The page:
• Labeled and unlabeled prefixes are inserted into IP routing- and forwarding tables.

  1. … often followed by no reply whatsoever. Some people think they can use bloggers as Free Encyclopedia of Useless Trivia and walk away when asked to do a bit of homework first. ↩︎

  2. netsim-tools release 1.2 is available as a beta release. Follow the installation instructions, and upgrade the netsim-tools package with pip3 install --upgrade --pre netsim-tools↩︎

2 comments:

  1. Having one RIB for labeled and unlabeled unicast on IOS has caused weird interop problem in the field. Especially since most other implementations (even Cisco IOS-XR) have different RIB and negotiate labeled and unlabeled SAFI separately.

    Take for example 6PE - remote PE expects an update with :FFFF: nexthop + MPLS label. Unlabeled IPv6 SAFI is not used between PE so it will probably not be negotiated. IOS code has some checks which tell whether to attach label or not, depending on nexthop format, whether nexthop was changed etc. Sometimes it might decide to send an unlabeled update over a labeled unicast session.

    It can get even worse if the peer is pre-RFC7606, so it might just drop the BGP session with all AF because of this.

    Replies
    1. Been there, done that. Indeed interop can be tricky: IOS, IOS-XE, IOS-XR, add other vendors in the mix. It can also change between software versions! Thus, lab validation required. I remember outages caused by prefixes stuck on PE, which were not withdrawn correctly.

      In the past, XR did not allow having both AF configured on the same neighbor. While it worked, you had a syslog telling you this was not supported (and this could be fine if you 100% knew what you were doing, i.e controlled prefix filtering and label allocation). The best practice was to have 2 BGP sessions: 1 for U, 1 for LU. But for major SP with thousands of PEs, it means new loopbacks to provision (and advertise).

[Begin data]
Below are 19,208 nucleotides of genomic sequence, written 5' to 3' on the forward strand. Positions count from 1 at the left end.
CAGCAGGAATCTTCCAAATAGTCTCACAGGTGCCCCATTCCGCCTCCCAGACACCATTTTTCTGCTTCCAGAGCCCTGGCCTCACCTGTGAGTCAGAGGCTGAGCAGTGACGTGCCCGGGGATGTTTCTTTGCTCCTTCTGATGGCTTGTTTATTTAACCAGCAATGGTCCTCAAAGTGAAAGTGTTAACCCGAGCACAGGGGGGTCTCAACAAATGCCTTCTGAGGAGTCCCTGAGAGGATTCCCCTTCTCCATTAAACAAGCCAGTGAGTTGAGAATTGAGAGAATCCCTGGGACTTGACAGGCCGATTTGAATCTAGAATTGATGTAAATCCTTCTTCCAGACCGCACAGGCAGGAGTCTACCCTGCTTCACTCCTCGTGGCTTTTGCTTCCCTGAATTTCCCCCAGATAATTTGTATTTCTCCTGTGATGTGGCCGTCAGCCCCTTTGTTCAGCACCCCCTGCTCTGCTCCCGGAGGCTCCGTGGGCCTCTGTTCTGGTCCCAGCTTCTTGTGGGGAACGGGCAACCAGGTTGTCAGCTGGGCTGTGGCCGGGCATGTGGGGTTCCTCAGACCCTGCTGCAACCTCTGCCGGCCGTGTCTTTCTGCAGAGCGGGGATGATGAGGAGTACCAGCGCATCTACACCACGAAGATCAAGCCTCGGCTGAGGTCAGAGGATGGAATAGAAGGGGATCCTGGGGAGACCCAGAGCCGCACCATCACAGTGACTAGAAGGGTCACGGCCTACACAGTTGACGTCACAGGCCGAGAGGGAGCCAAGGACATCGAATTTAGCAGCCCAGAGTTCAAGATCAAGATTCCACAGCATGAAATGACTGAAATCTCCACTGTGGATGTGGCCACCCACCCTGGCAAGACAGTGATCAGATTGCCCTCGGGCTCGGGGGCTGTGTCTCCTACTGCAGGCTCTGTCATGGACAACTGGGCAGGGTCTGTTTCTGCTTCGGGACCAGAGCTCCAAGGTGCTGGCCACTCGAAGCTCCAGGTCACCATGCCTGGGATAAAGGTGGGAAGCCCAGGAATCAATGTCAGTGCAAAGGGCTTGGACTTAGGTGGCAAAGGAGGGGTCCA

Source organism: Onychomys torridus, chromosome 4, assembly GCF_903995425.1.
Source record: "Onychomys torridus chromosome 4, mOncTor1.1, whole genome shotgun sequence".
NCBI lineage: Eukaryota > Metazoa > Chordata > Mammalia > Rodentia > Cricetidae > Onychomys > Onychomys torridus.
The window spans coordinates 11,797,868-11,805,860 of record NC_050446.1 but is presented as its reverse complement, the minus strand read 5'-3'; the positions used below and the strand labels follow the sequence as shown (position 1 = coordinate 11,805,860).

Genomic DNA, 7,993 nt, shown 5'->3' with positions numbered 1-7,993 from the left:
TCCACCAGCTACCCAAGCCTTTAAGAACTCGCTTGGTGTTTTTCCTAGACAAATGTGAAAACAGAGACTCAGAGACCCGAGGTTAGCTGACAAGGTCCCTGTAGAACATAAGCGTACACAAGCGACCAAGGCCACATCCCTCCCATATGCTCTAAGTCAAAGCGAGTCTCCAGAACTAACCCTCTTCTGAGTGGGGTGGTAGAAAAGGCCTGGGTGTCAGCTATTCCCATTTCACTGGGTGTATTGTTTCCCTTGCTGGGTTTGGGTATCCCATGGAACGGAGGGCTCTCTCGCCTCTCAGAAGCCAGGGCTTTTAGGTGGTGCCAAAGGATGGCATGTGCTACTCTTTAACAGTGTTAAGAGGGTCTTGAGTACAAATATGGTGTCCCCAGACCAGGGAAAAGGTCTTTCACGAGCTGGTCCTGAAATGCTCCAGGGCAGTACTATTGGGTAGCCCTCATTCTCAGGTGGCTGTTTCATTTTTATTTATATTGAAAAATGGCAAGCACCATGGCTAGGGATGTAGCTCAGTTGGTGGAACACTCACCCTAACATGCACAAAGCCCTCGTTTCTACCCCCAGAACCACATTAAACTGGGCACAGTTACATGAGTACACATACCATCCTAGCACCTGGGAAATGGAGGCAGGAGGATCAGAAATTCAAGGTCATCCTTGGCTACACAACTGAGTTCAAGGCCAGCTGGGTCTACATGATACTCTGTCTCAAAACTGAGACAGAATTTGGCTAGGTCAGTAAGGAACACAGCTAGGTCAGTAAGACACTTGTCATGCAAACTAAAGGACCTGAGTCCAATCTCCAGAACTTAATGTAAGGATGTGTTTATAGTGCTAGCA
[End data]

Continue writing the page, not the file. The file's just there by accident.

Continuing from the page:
This behavior was changed in XR 6.2.3 I believe: https://www.cisco.com/c/en/us/td/docs/routers/asr9000/software/asr9k-r7-4/routing/configuration/guide/b-routing-cg-asr9000-74x/implementing-BGP.html

      "For default VRF, starting from Cisco IOS XR Software Release 6.2.x, both IPv4 Unicast and IPv4 Labeled-unicast address families are supported under the same neighbor"

      And this triggered additional problems which were mitigated with... BGP knobs! I know Ivan is a fan of weird BGP knobs, so here you are:

      update in merge safi unicast labeled-unicast: I think this one was used to withdraw both entries, independently which SAFI we received the BGP withdraw. Introduced in 6.6.x I believe. It was hidden. It was later renamed to "update in labeled-unicast equivalent" in 7.1.1

      advertise local-labeled-route safi-unicast disable: disable the advertisement of a route with a local label to peers on the unicast SAFI

      Both of them are now documented: https://www.cisco.com/c/en/us/td/docs/routers/asr9000/software/asr9k-r7-4/routing/command/reference/b-routing-cr-asr9000-74x/bgp-commands.html

      Voila. This is what I remember from a 2018 escalation. And you now have material to write another post ;-) Fred

  2. FRR uses the same approach. BGP-LU routes live in BGP rib. No duplication.